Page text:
|This is why I dislike MFC it mystifies what is actually a simple process. On the windows API itself there is a visibility flag it goes under the name WS_VISIBLE and it tells windows whether to draw a window or not. So a window can exist and even be position on screen but not be visible. There are a number of invisible windows actually at play on the desktop of Windows itself. A hint is what do you think the desktop icons are sitting in.
The rule goes if you create a new window which is visible and it is inserted into a parent that is visible, the standard windows system handlers will issue an initial WM_PAINT message. So it is the act of creating the window with a visible parent that for most windows makes it visible. Windows doesn't care about it being a frame or a window it simply cares what the WS_VISIBLE flag of a child and it's parent.
So you can create an invisible window easy as hell just don't set the WS_VISIBLE flag (try it on your window). Then you will need to use something like the API call ShowWindow to change it to visible.
ShowWindow function (Windows)[^]
That call can also be used to make a visible window go invisible and yes the window will still be there just not visible
You can also upset visibility by fouling up the message handler so it no longer does the default behaviour correctly and you always know that because you will find your paint behaviour is no longer as it should be.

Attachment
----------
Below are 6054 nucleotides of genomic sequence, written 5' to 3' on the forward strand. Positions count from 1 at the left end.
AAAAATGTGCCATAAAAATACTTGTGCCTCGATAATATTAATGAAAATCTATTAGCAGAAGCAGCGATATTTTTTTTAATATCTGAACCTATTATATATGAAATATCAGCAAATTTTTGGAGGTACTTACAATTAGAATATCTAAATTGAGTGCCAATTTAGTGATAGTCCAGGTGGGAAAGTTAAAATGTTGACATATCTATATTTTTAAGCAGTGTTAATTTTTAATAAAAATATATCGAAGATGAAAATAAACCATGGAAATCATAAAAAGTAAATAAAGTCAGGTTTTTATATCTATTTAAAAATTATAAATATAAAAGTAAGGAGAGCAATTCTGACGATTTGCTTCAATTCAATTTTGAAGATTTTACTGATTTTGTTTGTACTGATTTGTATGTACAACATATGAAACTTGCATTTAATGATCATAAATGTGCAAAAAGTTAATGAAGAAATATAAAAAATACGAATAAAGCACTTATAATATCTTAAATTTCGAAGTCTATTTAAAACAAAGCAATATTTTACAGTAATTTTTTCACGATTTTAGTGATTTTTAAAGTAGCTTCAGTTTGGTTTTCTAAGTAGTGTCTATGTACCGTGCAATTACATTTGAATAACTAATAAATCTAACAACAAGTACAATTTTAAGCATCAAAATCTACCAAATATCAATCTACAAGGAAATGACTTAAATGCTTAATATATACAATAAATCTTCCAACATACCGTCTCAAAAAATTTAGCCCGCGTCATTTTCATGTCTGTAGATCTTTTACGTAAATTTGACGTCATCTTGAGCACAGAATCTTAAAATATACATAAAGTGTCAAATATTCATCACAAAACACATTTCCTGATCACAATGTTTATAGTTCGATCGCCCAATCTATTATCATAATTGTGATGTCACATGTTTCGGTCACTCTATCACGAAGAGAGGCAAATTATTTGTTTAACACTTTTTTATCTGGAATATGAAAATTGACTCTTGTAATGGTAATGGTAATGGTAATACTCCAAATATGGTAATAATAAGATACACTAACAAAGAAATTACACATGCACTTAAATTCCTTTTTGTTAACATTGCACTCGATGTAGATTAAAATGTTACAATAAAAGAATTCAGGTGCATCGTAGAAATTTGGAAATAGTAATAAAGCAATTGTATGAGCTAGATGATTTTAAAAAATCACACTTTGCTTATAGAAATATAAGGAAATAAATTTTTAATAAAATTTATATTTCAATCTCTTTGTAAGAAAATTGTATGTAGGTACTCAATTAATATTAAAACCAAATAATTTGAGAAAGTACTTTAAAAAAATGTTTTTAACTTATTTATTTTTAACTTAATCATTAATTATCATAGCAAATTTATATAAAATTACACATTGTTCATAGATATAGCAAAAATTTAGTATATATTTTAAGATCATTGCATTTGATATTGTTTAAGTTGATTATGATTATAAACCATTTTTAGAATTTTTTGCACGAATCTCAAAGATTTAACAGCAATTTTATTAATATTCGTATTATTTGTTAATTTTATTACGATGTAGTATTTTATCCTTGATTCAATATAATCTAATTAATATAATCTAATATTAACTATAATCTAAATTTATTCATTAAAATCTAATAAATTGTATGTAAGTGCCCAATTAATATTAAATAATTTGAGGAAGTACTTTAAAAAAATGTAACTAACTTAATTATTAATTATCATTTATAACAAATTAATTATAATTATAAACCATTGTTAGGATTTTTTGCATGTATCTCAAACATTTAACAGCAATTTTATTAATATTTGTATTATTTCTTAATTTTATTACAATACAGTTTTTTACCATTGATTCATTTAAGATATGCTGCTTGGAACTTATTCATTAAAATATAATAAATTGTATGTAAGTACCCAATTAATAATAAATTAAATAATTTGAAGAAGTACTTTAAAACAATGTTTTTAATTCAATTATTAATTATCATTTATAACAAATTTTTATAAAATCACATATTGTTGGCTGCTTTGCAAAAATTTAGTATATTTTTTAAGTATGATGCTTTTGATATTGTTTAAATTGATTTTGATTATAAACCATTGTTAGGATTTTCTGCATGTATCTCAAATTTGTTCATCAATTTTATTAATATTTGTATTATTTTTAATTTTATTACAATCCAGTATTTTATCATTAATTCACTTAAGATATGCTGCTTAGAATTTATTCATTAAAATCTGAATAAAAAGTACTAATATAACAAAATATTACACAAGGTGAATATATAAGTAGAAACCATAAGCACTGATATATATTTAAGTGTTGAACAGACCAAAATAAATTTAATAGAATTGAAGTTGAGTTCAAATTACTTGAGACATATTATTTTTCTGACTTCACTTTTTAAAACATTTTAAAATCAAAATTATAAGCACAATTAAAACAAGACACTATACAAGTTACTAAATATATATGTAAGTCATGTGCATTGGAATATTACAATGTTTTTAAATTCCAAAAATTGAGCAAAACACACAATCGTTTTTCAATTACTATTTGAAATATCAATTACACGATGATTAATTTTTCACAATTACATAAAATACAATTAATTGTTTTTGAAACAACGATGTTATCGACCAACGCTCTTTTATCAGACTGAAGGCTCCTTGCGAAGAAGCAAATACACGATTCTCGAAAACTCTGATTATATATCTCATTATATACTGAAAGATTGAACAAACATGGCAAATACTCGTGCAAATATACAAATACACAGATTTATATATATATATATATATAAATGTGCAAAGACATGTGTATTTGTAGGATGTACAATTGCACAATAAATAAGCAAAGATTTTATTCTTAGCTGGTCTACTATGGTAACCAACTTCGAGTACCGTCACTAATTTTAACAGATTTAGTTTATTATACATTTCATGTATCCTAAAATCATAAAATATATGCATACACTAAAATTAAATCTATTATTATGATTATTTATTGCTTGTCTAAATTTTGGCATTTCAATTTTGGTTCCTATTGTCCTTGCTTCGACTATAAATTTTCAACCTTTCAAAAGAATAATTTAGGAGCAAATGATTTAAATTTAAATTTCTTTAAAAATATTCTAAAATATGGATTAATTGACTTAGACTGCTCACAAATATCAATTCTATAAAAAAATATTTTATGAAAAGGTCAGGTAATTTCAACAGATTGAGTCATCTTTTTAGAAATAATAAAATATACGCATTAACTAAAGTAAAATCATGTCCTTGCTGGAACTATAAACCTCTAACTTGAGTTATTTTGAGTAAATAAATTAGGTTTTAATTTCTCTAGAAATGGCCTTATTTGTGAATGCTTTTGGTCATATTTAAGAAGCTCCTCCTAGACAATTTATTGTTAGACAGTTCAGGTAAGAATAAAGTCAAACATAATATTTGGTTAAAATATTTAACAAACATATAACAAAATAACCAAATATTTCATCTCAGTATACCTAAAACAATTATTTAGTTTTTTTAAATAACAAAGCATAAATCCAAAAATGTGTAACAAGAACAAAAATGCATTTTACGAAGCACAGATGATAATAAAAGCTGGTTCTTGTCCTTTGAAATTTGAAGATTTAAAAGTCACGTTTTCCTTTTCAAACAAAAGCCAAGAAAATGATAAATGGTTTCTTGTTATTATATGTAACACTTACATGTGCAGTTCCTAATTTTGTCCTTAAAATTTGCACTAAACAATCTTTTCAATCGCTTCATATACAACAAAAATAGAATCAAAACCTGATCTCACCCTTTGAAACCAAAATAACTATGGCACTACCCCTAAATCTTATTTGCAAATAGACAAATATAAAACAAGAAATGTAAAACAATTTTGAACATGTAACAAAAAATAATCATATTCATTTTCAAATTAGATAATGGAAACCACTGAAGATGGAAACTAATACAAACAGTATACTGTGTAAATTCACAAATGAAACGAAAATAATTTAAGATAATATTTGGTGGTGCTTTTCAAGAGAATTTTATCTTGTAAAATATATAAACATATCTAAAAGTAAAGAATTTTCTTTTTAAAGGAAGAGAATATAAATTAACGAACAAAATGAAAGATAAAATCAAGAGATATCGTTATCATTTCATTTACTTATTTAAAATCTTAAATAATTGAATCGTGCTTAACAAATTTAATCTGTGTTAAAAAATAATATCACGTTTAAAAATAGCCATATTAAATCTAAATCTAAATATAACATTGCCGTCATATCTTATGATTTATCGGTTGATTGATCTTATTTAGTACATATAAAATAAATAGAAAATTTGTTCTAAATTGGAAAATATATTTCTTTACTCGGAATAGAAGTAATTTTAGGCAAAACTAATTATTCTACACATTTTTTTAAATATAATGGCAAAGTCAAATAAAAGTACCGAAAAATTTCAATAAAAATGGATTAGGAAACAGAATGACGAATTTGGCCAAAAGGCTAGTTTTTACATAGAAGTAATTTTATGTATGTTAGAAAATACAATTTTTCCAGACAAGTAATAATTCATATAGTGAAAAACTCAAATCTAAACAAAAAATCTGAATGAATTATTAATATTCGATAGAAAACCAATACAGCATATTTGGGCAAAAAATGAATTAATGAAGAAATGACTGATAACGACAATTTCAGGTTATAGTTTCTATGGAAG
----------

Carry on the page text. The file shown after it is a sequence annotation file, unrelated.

So being visible has absolutely nothing to do with a window existing and invisible windows still exists to the message handlers and you can send message to invisible windows. An invisible window is simply a window that doesn't draw because the visibility flag is wrong or the handler stops it.
The only way to destroy a window is via
DestroyWindow function (Windows)[^]
All the close icons, ALT F4 etc lead to that call if they destroy the window (with the exception an application main window .. it is special and posts a quit message).
So a big difference between a window not being visible and a window being destroyed and don't ever think the two things are the same.
Now the MFC system just puts wrappers around that to try and break it up into a more layman friendly easier to use way. The downside is it sort of obviscates what is really going on with the Windows API.
In vino veritas
modified 29-Jun-17 12:38pm.